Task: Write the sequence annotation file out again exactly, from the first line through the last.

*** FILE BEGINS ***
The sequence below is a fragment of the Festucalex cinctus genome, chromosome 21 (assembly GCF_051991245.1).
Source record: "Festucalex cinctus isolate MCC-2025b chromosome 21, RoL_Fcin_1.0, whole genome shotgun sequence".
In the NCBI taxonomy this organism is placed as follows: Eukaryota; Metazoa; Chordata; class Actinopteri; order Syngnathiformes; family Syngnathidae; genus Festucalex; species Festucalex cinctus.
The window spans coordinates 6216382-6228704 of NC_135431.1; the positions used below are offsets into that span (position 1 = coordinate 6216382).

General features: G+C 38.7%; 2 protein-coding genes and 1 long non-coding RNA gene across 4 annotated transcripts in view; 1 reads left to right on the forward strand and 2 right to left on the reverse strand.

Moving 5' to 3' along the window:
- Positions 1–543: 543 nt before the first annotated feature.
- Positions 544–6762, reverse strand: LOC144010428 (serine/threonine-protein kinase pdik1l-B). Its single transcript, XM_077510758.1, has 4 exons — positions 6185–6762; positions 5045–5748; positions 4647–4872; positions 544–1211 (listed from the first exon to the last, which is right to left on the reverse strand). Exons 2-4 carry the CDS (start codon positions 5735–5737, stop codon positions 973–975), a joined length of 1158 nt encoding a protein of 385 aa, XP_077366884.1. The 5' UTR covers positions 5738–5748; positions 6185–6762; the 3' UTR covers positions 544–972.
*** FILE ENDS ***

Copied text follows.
The sequence below is a fragment of the Festucalex cinctus genome, chromosome 21 (assembly GCF_051991245.1).
Source record: "Festucalex cinctus isolate MCC-2025b chromosome 21, RoL_Fcin_1.0, whole genome shotgun sequence".
In the NCBI taxonomy this organism is placed as follows: Eukaryota; Metazoa; Chordata; class Actinopteri; order Syngnathiformes; family Syngnathidae; genus Festucalex; species Festucalex cinctus.
The window spans coordinates 6216382-6228704 of NC_135431.1; the positions used below are offsets into that span (position 1 = coordinate 6216382).

General features: G+C 38.7%; 2 protein-coding genes and 1 long non-coding RNA gene across 4 annotated transcripts in view; 1 reads left to right on the forward strand and 2 right to left on the reverse strand.

Moving 5' to 3' along the window:
- Positions 1–543: 543 nt before the first annotated feature.
- Positions 544–6762, reverse strand: LOC144010428 (serine/threonine-protein kinase pdik1l-B). Its single transcript, XM_077510758.1, has 4 exons — positions 6185–6762; positions 5045–5748; positions 4647–4872; positions 544–1211 (listed from the first exon to the last, which is right to left on the reverse strand). Exons 2-4 carry the CDS (start codon positions 5735–5737, stop codon positions 973–975), a joined length of 1158 nt encoding a protein of 385 aa, XP_077366884.1. The 5' UTR covers positions 5738–5748; positions 6185–6762; the 3' UTR covers positions 544–972.